And well it should be.

divine, Philosophy was my minor, but I can't help you with this problem. All I can do is WELCOME YOU to A2K. Sorry, c.i.

joefromchicago wrote:

No, that's not how I interpret P1. Nozick seems to be suggesting that tautologies are not self-explicable. If x is explicable by y, and y is explicable by x, then, in that closed set, it seems that x would equal y: in other words, it would be a tautology.

In its strictest sense, all P1 says is that no tautologies, but in in conjunction with P2 it says that C groups are impossible. If we construct a cyclyical group of truths connected via E, say for example (a_1, a_2, .. a_n) where (a_i)E(a_i+1), and most importantly (a_n) E (a_1), if we apply P2 a whole bunch of times then it turns out that any element in this set explains every other element in it, breaking P1. all these statements would be true,

for (i = 0; a<n; i++) {

for (j=0; j<n; j++) {

a_i E a_j; }}

joefromchicago wrote:

Your example of the cheetah and the gazelle is logically flawed. Why does the cheetah have fast legs? *So* (i.e. in order that) it can catch the wary gazelle. Why is the gazelle wary? *Because* the cheetah has fast legs. Your inconsistent use of "so" and "because" means there is no parallel here. The first describes a necessary relation, the second describes a causal relation.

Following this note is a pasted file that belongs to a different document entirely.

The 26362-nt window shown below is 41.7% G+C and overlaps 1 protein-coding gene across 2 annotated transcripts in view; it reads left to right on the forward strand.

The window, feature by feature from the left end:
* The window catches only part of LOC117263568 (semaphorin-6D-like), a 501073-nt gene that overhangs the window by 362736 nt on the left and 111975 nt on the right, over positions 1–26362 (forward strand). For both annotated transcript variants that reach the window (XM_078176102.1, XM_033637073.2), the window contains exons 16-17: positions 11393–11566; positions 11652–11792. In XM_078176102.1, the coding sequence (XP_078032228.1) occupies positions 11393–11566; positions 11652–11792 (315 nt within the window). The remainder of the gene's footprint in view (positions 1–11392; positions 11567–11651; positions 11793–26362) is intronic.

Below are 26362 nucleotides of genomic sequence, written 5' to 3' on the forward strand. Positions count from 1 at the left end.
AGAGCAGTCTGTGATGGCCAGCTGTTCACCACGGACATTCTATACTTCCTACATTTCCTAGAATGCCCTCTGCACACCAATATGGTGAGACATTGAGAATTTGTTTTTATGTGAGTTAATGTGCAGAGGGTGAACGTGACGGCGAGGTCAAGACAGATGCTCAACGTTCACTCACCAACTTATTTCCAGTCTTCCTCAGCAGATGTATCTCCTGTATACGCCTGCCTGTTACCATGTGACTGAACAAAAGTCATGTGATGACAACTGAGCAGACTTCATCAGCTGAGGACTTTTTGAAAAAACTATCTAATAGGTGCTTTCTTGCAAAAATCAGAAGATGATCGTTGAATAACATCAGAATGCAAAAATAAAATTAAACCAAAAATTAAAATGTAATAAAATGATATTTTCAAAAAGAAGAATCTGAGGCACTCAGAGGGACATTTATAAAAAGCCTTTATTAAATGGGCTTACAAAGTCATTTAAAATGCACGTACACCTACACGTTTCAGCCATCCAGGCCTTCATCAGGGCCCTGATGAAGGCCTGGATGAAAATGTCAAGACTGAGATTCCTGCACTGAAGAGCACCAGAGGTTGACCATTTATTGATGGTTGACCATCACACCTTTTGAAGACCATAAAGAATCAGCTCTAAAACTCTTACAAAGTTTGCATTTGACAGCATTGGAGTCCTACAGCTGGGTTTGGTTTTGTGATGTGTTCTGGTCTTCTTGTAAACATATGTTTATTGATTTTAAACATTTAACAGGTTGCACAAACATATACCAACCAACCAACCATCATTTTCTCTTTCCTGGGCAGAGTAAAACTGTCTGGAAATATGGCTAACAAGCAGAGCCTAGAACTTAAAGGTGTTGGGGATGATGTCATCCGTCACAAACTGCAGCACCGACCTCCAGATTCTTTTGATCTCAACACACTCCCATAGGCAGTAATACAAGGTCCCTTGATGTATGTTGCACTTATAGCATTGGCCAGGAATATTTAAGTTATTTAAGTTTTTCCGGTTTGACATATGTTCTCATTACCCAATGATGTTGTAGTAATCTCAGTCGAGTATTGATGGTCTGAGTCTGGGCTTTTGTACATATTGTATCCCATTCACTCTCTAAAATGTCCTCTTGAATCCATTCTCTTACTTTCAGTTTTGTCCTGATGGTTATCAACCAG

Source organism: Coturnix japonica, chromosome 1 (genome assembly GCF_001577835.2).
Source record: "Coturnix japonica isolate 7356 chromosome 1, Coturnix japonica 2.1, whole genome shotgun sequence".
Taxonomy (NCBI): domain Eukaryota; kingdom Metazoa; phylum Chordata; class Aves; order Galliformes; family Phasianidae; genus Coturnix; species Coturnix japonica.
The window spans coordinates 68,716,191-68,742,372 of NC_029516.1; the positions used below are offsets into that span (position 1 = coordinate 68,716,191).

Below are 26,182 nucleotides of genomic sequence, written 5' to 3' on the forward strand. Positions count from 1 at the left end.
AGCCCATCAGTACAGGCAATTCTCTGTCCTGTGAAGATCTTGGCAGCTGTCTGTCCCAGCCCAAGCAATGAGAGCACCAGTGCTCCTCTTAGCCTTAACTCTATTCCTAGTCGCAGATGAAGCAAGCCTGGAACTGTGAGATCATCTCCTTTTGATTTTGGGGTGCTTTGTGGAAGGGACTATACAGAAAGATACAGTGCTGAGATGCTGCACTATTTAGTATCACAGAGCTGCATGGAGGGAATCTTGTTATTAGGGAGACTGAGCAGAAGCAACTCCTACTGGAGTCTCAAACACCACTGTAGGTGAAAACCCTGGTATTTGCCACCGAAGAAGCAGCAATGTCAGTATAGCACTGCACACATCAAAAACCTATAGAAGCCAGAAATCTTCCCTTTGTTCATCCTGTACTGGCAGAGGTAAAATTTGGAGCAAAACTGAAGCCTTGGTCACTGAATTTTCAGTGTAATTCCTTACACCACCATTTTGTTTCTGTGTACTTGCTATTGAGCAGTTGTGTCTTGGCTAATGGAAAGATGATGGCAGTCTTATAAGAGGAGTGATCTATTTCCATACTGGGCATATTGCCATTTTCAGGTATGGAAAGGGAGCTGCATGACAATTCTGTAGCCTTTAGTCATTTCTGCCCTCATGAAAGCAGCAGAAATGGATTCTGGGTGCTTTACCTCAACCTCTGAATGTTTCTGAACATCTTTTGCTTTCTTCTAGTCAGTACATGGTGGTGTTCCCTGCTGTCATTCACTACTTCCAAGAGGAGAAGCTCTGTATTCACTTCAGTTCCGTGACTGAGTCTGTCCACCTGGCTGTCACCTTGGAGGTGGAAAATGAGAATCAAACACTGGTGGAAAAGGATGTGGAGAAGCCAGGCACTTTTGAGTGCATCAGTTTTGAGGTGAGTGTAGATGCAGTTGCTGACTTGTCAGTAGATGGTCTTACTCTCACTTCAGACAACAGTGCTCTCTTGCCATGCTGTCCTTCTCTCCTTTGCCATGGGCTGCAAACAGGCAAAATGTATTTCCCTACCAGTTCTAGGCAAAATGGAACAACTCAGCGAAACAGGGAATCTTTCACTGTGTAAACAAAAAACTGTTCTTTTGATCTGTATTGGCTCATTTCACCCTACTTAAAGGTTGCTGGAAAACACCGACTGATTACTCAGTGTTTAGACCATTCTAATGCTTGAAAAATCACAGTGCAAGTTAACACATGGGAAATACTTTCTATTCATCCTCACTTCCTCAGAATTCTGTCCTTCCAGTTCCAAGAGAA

Hrm. Neccessary relation? Im not sure. Sorry, I just woke up, and I'll think about that one further. This is an example of the sort of thing I think

which should ally cyclical explanations, intuitively, it seems unlikely that if you take all chains of truths, sturctured by E, that some truth at some arbitarary point down the line will not stand in E to something earlier. Then again, I cant think of any examples. For the moment, I think I am going to have to assume that its possible, untill I see otherwise.

joefromchicago wrote:

What's the purpose in introducing a probabilistic analysis here? You're confusing two very different methods of "proof": deduction (which Nozick apparently is attempting) and induction (basing truth or proof on a probabilistic basis). Analyzing a deductive proof by means of an inductive test is, practically speaking, meaningless.